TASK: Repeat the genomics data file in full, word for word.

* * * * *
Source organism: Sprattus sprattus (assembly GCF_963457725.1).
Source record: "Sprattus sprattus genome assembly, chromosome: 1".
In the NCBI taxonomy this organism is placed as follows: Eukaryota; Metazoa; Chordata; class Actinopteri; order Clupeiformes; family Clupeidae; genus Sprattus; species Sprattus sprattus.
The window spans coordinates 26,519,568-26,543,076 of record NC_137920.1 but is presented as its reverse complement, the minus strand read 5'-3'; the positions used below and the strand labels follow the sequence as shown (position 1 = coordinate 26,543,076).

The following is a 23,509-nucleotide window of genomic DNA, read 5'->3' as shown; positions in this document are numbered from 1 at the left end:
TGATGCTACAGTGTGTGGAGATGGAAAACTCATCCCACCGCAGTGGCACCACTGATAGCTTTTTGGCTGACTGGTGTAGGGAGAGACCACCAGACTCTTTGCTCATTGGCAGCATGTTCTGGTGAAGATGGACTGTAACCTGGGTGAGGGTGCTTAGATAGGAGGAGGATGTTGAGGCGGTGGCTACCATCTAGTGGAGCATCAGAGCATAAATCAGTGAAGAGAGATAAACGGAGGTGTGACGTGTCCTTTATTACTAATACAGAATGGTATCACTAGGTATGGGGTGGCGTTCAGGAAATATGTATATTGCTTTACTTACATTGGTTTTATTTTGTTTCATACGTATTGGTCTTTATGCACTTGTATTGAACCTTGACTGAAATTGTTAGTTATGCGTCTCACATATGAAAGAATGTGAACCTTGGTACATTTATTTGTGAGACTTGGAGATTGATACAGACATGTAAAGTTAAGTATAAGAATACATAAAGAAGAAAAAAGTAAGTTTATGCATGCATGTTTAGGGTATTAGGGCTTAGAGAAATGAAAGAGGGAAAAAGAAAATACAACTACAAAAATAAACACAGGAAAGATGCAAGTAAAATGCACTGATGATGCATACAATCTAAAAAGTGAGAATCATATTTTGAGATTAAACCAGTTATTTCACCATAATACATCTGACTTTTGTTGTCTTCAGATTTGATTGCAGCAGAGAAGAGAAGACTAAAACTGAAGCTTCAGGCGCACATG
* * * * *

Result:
Source organism: Sprattus sprattus (assembly GCF_963457725.1).
Source record: "Sprattus sprattus genome assembly, chromosome: 1".
In the NCBI taxonomy this organism is placed as follows: Eukaryota; Metazoa; Chordata; class Actinopteri; order Clupeiformes; family Clupeidae; genus Sprattus; species Sprattus sprattus.
The window spans coordinates 26,519,568-26,543,076 of record NC_137920.1 but is presented as its reverse complement, the minus strand read 5'-3'; the positions used below and the strand labels follow the sequence as shown (position 1 = coordinate 26,543,076).

The following is a 23,509-nucleotide window of genomic DNA, read 5'->3' as shown; positions in this document are numbered from 1 at the left end:
TGATGCTACAGTGTGTGGAGATGGAAAACTCATCCCACCGCAGTGGCACCACTGATAGCTTTTTGGCTGACTGGTGTAGGGAGAGACCACCAGACTCTTTGCTCATTGGCAGCATGTTCTGGTGAAGATGGACTGTAACCTGGGTGAGGGTGCTTAGATAGGAGGAGGATGTTGAGGCGGTGGCTACCATCTAGTGGAGCATCAGAGCATAAATCAGTGAAGAGAGATAAACGGAGGTGTGACGTGTCCTTTATTACTAATACAGAATGGTATCACTAGGTATGGGGTGGCGTTCAGGAAATATGTATATTGCTTTACTTACATTGGTTTTATTTTGTTTCATACGTATTGGTCTTTATGCACTTGTATTGAACCTTGACTGAAATTGTTAGTTATGCGTCTCACATATGAAAGAATGTGAACCTTGGTACATTTATTTGTGAGACTTGGAGATTGATACAGACATGTAAAGTTAAGTATAAGAATACATAAAGAAGAAAAAAGTAAGTTTATGCATGCATGTTTAGGGTATTAGGGCTTAGAGAAATGAAAGAGGGAAAAAGAAAATACAACTACAAAAATAAACACAGGAAAGATGCAAGTAAAATGCACTGATGATGCATACAATCTAAAAAGTGAGAATCATATTTTGAGATTAAACCAGTTATTTCACCATAATACATCTGACTTTTGTTGTCTTCAGATTTGATTGCAGCAGAGAAGAGAAGACTAAAACTGAAGCTTCAGGCGCACATG